The comments here are better thought out than the article itself. Social is now an integral part of the digital marketing strategy, not the strategy itself I agree with that, that isn’t to say that you don’t need a social strategy, a plan of action!
“what, when, how, who, where and why you should be communicating” understanding that and creating a communication strategy is a part of the social strategy, that’s the main reason we put one in place! And another stupid thing you said, ‘cell phone strategy’ of course we have a cell phone strategy, it’s just that we have done it for so long it doesn’t need writing down or discussing, it goes like this… give our your number, when it rings answer it, deal with the enquiry etc etc etc… this article is tosh. You should proof read it before you publish also.

Teodora April 10, 2012 at 5:37 am

Jay, Mark & Salvatore, all of you are correct and your points are valid. The problem is businesses want to be social and they don’t know why, just for the sake of being present also on social media channels,frequently they fail to identify their objective, second if not given to social media consultant the project given mainly to employees that have time but not enough aptitude and motivation to explore something new, assuming “ohhh XYZ can update it on daily basis” Once the profiles are created and there is some kind of engagement, the person in charge thinks “My job is done” and on another hand the management asks “any business came”. That’s why companies and individuals must spend time training and updating their knowledge and understanding on social media continuously and definitely select the right employees for such kind of responsibility, social media is very young tool of marketing and there is no theorem which can be applied for all kind of business.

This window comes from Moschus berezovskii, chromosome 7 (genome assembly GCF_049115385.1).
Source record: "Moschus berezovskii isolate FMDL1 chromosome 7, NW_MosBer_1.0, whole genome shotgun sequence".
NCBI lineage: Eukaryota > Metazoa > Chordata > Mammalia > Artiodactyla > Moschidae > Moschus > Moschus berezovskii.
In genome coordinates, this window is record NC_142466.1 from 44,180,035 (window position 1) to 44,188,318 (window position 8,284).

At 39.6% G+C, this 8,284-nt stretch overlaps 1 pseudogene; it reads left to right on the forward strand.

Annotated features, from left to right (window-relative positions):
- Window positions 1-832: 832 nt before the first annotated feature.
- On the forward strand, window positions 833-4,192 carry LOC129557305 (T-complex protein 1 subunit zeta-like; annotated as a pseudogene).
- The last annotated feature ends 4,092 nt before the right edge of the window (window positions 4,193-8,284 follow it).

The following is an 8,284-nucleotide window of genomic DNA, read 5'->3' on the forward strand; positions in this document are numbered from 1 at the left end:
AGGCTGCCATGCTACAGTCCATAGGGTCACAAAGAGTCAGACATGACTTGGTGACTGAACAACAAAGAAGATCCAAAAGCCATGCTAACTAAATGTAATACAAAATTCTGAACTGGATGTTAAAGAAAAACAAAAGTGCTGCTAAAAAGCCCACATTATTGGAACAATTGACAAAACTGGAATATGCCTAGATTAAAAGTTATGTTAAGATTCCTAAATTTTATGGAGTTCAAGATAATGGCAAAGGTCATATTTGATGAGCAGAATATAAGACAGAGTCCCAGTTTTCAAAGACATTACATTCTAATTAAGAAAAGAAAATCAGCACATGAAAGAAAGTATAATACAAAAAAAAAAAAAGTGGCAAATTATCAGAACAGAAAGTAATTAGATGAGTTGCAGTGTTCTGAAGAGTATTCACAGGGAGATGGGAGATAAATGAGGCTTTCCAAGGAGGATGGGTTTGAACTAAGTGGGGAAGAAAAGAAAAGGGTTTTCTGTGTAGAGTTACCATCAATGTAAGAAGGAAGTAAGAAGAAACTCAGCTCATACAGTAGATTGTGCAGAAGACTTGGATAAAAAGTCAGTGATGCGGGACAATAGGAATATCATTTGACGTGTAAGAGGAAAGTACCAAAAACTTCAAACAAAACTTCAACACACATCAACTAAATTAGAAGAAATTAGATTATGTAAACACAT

Salvatore Steffano April 9, 2012 at 11:03 am

I understand the point you are trying to make, however I don’t believe it’s valid. I agree more with Mark Adams above. The problem with social media is everyone tries to incorporate one strategy for all of the social media networks, while this is obviously a problem, few fail to recognize it. For every social media account/site you are using, you need to have a separate strategy and a way of conducting your business.

With that being said, the key to social media is in the name… BE SOCIAL!. People follow,like,add etc businesses/individuals because they want some kind of social interaction, they want to be treated like a friend…not just another potential sale. When we start thinking like humans, and less like robots our businesses will prosper and grow rapidly with the amazing tools we have to connect with each other.